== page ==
SA cements role as aid dispenser in Africa


South Africa is firmly cementing its role as one of the leading providers of development assistance in Africa, a business daily reports.

The aid forms part of SA’s foreign policy objectives to stabilise the economies of poor African countries, and is also part of continuing efforts to keep potential economic migrants from entering SA in search of opportunities, Business Day reports.

The latest figures from the Department of International Relations and Cooperation indicate that SA, through the African Renaissance Fund, last year allocated R476 million to development projects in selected African countries. The fund came into effect 10 years ago as a replacement of 1968’s Economic Co-operation Promotion Loan Fund Act.

Key focus areas of the fund are projects to promote democracy and good governance, prevent conflict and improve human resource development initiatives. Humanitarian assistance projects and the socioeconomic development of recipient African countries are also initiatives under the spotlight of the fund. The biggest beneficiary of the fund in the financial year under review, Zimbabwe , was allocated R300 million. The money was directed towards emergency food relief and the provision of seeds and fertiliser for its waning agricultural industry.

SA has been bearing the brunt of the economic collapse of Zimbabwe as more and more refugees have streamed into the country, Business Day says. Foreign policy research associate at the South African Institute of International Affairs Tom Wheeler yesterday said the fund was “part of SA’s outreach policy in Africa”. Francis Ikome, a programme director for Africa at the Institute for Global Dialogue, recently told Business Day that SA had the obligation to assist poorer African countries because of its economic hegemony in the region.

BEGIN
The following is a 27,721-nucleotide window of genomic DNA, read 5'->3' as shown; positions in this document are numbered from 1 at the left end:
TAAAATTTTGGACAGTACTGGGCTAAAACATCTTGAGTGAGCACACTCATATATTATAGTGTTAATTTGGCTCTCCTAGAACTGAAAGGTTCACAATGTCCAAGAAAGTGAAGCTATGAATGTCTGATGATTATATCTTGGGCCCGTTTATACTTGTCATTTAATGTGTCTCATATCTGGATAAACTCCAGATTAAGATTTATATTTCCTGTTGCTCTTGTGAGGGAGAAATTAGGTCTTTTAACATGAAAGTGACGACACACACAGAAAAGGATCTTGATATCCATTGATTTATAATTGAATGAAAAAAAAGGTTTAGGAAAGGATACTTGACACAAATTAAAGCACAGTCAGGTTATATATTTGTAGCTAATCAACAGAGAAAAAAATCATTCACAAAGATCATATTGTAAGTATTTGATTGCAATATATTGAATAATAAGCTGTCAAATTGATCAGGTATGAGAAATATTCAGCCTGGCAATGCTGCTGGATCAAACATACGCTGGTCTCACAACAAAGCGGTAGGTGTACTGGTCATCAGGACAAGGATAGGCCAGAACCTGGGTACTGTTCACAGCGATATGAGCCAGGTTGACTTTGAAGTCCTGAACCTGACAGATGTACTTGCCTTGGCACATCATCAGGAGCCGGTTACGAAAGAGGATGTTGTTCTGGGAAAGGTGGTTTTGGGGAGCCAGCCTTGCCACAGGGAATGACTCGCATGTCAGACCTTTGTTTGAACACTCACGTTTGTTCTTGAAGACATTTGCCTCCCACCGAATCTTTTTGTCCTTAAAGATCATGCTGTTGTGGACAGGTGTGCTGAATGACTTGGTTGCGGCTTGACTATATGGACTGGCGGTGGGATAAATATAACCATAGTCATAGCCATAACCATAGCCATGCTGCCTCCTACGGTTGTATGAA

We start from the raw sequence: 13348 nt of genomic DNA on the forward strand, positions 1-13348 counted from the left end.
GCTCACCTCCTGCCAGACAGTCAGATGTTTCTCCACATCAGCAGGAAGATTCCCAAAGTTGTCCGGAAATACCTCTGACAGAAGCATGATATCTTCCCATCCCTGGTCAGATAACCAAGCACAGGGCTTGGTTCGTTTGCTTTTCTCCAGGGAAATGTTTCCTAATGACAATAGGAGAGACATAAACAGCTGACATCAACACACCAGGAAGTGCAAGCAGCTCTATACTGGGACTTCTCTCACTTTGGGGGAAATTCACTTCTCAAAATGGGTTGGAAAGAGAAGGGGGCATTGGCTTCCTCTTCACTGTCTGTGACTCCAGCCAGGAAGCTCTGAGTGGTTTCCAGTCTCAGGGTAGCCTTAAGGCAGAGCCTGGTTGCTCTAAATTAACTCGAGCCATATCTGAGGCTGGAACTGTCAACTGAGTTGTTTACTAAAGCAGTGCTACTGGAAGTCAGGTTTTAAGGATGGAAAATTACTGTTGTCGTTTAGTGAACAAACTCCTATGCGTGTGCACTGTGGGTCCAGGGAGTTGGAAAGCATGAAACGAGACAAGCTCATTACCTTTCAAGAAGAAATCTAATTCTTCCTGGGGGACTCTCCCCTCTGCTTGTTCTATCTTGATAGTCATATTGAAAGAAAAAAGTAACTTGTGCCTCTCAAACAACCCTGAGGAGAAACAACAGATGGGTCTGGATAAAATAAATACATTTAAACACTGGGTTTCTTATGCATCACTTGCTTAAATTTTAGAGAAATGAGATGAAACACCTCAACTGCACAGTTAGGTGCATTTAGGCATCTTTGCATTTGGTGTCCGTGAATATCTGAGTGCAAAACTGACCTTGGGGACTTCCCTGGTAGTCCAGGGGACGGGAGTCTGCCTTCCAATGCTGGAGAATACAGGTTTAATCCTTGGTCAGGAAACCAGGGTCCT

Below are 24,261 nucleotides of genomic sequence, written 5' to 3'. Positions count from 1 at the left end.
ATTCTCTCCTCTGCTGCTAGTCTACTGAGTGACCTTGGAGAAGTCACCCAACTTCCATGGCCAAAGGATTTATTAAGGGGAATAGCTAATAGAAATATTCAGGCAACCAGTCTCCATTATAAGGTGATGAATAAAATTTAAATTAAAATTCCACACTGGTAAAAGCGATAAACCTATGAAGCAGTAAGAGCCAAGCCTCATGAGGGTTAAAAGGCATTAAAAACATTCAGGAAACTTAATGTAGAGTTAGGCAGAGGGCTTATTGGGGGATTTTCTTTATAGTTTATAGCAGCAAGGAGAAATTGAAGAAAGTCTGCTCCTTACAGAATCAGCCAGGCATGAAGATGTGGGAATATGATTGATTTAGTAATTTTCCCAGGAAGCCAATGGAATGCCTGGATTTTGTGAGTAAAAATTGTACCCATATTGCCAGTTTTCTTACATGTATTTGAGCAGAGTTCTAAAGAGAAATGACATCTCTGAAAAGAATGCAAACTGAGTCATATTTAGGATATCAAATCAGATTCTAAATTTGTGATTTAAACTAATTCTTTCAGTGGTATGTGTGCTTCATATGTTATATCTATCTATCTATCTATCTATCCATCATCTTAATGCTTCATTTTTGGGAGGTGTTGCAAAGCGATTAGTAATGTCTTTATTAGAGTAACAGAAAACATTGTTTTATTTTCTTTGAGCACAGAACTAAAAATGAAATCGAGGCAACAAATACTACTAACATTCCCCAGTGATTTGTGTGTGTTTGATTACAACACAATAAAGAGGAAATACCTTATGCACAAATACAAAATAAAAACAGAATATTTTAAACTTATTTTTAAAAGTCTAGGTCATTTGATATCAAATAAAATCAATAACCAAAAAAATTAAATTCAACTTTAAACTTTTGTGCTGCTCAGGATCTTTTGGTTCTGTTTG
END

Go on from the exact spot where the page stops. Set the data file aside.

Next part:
“This unfortunately is an unavoidable price that any state that aspires to a leadership role must pay,” Dr Ikome said. Other countries that benefited from the disbursement of funds include Lesotho (R100 million for a dam and transfrontier conservation project), Democratic Republic of Congo (R20 milion for training and capacity building) and Madagascar (R14 million for the Institute of Gemmology).